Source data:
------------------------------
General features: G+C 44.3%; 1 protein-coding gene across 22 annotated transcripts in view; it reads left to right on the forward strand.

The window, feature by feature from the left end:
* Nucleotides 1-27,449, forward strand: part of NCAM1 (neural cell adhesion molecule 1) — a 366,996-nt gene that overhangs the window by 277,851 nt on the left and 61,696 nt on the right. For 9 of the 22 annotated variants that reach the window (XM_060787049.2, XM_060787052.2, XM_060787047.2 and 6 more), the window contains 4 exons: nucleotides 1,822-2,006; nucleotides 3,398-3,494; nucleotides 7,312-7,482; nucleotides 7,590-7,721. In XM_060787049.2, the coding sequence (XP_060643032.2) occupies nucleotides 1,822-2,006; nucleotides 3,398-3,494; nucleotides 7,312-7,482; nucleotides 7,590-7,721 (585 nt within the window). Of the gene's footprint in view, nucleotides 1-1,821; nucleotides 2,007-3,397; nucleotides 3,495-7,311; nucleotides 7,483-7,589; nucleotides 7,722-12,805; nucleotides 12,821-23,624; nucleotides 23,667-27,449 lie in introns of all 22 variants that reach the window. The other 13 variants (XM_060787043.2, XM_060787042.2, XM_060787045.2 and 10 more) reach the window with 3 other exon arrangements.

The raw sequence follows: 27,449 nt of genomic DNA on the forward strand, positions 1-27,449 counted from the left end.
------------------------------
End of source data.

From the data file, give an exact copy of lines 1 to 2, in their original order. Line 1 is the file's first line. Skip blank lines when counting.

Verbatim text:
General features: G+C 44.3%; 1 protein-coding gene across 22 annotated transcripts in view; it reads left to right on the forward strand.

The window, feature by feature from the left end: